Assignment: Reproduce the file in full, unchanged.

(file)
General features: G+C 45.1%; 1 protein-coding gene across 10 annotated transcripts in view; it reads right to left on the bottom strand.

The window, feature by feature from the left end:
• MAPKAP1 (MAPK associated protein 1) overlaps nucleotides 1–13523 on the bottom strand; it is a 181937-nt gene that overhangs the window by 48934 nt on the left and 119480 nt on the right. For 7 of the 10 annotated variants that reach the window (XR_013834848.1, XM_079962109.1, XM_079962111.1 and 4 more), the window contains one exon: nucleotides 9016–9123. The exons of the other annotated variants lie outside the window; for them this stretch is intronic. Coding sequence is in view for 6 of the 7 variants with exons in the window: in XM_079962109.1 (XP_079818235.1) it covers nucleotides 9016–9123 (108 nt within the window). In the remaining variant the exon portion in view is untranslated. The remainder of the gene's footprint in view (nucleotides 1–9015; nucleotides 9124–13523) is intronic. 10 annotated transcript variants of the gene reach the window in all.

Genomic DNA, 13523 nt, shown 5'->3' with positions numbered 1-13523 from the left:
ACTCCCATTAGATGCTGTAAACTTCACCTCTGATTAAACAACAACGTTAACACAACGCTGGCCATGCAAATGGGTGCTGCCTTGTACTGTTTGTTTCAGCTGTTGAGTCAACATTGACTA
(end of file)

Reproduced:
General features: G+C 45.1%; 1 protein-coding gene across 10 annotated transcripts in view; it reads right to left on the bottom strand.

The window, feature by feature from the left end:
• MAPKAP1 (MAPK associated protein 1) overlaps nucleotides 1–13523 on the bottom strand; it is a 181937-nt gene that overhangs the window by 48934 nt on the left and 119480 nt on the right. For 7 of the 10 annotated variants that reach the window (XR_013834848.1, XM_079962109.1, XM_079962111.1 and 4 more), the window contains one exon: nucleotides 9016–9123. The exons of the other annotated variants lie outside the window; for them this stretch is intronic. Coding sequence is in view for 6 of the 7 variants with exons in the window: in XM_079962109.1 (XP_079818235.1) it covers nucleotides 9016–9123 (108 nt within the window). In the remaining variant the exon portion in view is untranslated. The remainder of the gene's footprint in view (nucleotides 1–9015; nucleotides 9124–13523) is intronic. 10 annotated transcript variants of the gene reach the window in all.

Genomic DNA, 13523 nt, shown 5'->3' with positions numbered 1-13523 from the left:
ACTCCCATTAGATGCTGTAAACTTCACCTCTGATTAAACAACAACGTTAACACAACGCTGGCCATGCAAATGGGTGCTGCCTTGTACTGTTTGTTTCAGCTGTTGAGTCAACATTGACTA